Category Archives: Grace’s passions

Grace’s travels

Grace, Martha, and I loved to take road trips in California, camping on the coast, in the Sierras, along highway 395 on the eastern side of the Sierras. At home in Berkeley we often walked the trails of Tilden Park and later Redwood Park.

Then in 1970 we had our first big international adventure: six months on the Costa del Sol in Spain. After stops in Ireland and London we landed in Madrid, enjoyed Christmas Eve in Toledo, and settled in Nerja, 50km east of Malaga.  From there we traveled to the Andalusian cities of Ronda, Cordoba, Seville, and Granada. Life in Nerja was quiet and slow, despite the busloads of Germans, Brits, and Scandanavians descending on el Balcon de Europa regularly.

One of Grace’s village life stories was the Sunday morning that she felt sure she was dying and had us call for the doctor. He was traveling so she called us to her bedside, and held our hands crying. Then Renee, visiting from Berkeley, asked where the rest of the brownies were that she’d cooked the night before. A Moroccan traveling salesman had come through and opened his coat to display dozens of little pockets, each containing a hunk of hash. Grace blushed a deep red and jumped out of bed since she’d “cleaned up the crumbs” that morning.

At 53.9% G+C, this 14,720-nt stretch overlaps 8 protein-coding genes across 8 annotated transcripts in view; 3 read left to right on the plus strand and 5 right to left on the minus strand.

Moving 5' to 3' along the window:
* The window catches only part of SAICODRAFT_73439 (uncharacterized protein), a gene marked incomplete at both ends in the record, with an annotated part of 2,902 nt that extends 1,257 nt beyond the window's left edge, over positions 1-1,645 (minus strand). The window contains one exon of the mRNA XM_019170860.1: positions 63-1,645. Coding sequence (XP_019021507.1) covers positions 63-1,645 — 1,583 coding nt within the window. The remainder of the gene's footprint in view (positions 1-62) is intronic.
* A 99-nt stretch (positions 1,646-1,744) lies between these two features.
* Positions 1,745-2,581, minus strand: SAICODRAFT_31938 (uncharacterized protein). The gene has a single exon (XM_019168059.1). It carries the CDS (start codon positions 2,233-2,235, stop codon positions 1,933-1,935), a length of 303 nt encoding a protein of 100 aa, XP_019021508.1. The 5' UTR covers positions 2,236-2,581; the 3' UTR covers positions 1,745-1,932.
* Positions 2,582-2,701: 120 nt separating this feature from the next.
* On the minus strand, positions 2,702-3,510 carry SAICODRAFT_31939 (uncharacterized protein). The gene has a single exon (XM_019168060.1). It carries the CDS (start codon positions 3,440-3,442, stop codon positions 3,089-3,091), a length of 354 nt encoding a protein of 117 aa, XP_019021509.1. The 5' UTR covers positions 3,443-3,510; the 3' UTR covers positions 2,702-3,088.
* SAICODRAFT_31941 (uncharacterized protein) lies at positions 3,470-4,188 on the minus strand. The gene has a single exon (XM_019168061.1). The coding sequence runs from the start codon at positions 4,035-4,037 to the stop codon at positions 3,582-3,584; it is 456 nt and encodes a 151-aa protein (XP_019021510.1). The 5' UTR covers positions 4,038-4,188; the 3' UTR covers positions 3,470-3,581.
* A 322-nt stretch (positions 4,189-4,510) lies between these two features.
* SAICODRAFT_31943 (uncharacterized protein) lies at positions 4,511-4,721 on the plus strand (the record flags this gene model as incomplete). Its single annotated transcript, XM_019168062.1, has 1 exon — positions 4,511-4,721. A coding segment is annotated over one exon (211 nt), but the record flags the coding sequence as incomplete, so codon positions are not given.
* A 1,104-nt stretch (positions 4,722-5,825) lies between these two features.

Continue reading Grace’s travels

Grace’s international travel picked up in 1980 when her sister Aggie invited her to go to China with her, just after ping pong diplomacy opened the gateway.  Then they traveled to India, Kashmir, and Sri Lanka in 1985, Italy in 1987, and a grand tour from Morocco to Spain, Portugal, and France in 2002.

In 2002 Grace accompanied me to Northern China, where I was working on environmental projects in Dalian. My sponsor, Dean Wu, treated us to a lavish all mushroom banquet and pulled strings to get us into a Chinese-only resort famous for its great beauty since the eighth century. This poem is from that fantastic visit. Bing Yu Guo

In 2003 I was a faculty member at a summer course on sustainable development in Chalon en Champagne, France. Timing was right so Grace and I celebrated our anniversary on a Bateaux Parisiens luxury dinner cruise on the Seine and by the river in Chalon en Champagne. From there we went to another course and a stay in a villa near Krakov, Poland. See photos in the travel gallery.

Grace’s interests


Some of her books


Amazing Grace, a Vocabulary of Faith, Kathleen Norris

When Things Fall Apart, Heart Advice for Difficult Times, Pema Chodron

The Pocket Pema Chödrön,

The Tibetan Book of Living and Dying,Sogyal Rinpoche

The I That is We, Awakening to Higher Energies Through Unconditional Love by Richard Moss, MD

Time, Space, and Knowledge, A New Vision of Reality by Tarthang Tulku

Interbeing, Commentaries on the Tiep Hien Precepts,Thich Nhat Hanh